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complaints, modern problems

The obligatory disclaimer…

I have noticed in recent years, that people are becoming less willing to make a statement without adding a qualifying disclaimer. This trend has become especially noticeable in the wake of the pandemic. Someone shares a fun experience they had with friends, for instance, and they add “but we were all masked and ‘socially distanced’, of course!” Or, say someone goes on a vacation and shares pictures, adding “these were all taken before COVID-19”. There are other examples that don’t involve the virus, but since that’s on most everyone’s minds these days, they’re the examples that stand out the most to me.

To be honest, I find these “disclaimers” irritating, although I understand why people add them. It’s because they don’t want someone to get the wrong idea and leave a nasty comment. Or they don’t want to come off as irresponsible or uncaring. The most expedient way to avoid being dressed down by a busybody is to preemptively state the conditions that led to situation that may somehow seem wrong or illegal.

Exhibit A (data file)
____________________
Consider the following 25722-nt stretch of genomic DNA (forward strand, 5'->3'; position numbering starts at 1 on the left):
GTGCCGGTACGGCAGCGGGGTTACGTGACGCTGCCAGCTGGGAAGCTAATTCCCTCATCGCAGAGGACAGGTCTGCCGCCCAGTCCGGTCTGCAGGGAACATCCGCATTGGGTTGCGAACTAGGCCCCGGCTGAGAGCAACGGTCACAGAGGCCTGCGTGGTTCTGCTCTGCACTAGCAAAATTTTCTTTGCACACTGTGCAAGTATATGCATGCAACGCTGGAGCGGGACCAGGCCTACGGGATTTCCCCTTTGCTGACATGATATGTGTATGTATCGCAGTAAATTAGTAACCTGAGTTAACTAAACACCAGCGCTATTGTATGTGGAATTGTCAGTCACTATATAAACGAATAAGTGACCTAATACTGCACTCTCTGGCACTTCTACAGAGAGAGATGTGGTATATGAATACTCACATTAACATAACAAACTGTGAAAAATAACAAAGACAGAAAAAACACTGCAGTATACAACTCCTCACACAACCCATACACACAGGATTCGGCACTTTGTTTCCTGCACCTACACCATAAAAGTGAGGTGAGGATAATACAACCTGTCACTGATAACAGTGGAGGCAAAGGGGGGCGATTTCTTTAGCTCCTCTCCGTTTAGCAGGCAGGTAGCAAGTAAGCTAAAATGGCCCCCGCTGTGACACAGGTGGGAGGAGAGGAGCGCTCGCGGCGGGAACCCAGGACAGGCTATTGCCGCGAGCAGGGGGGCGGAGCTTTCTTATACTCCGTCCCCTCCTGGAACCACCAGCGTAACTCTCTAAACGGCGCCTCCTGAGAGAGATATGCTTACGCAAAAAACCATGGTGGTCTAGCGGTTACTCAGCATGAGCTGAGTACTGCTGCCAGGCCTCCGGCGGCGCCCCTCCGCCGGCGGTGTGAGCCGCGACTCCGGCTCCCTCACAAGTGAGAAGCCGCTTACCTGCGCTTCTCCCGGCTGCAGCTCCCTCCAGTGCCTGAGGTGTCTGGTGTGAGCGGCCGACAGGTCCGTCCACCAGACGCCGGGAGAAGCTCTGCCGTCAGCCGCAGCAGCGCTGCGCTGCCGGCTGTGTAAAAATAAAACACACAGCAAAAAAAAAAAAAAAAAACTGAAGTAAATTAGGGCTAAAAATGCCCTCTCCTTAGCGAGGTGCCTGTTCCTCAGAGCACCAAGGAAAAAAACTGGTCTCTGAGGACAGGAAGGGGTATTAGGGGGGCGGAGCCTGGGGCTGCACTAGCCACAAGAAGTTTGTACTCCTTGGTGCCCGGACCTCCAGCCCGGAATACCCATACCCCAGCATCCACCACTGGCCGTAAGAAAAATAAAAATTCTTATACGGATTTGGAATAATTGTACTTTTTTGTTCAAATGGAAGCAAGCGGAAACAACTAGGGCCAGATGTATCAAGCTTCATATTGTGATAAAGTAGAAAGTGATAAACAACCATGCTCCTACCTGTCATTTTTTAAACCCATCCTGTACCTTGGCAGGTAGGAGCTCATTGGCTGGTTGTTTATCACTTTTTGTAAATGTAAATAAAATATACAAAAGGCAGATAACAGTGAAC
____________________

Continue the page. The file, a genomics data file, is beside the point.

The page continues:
Because I can be contrary and stubborn, I sometimes feel the need to buck this trend. I say “sometimes”, because there are times when I do add a disclaimer, particularly when I’m blogging. Sometimes I write about things that might be distressing or triggering, or I’m in an especially foul mood and have included more profanity in a post than usual. At that point, you might find a disclaimer that warns you to move on from my blog if you can’t deal with it. Despite what some people seem to think, I really don’t want to offend people.

But when it’s someone who’s on Facebook or Twitter, and they’ve shared a photo with friends at the beach, sitting at a cafe, or riding in the car, where not everyone is behaving “safely”, I must admit it’s annoying to read a preemptive disclaimer. And it’s annoying not so much because the person posted the explanation, but more because there’s always one in every crowd– that person who feels the need to take people to task for simply living their lives. Sometimes, the buttinsky is nice about calling the person out, but in many cases they’re rude, and have jumped to conclusions.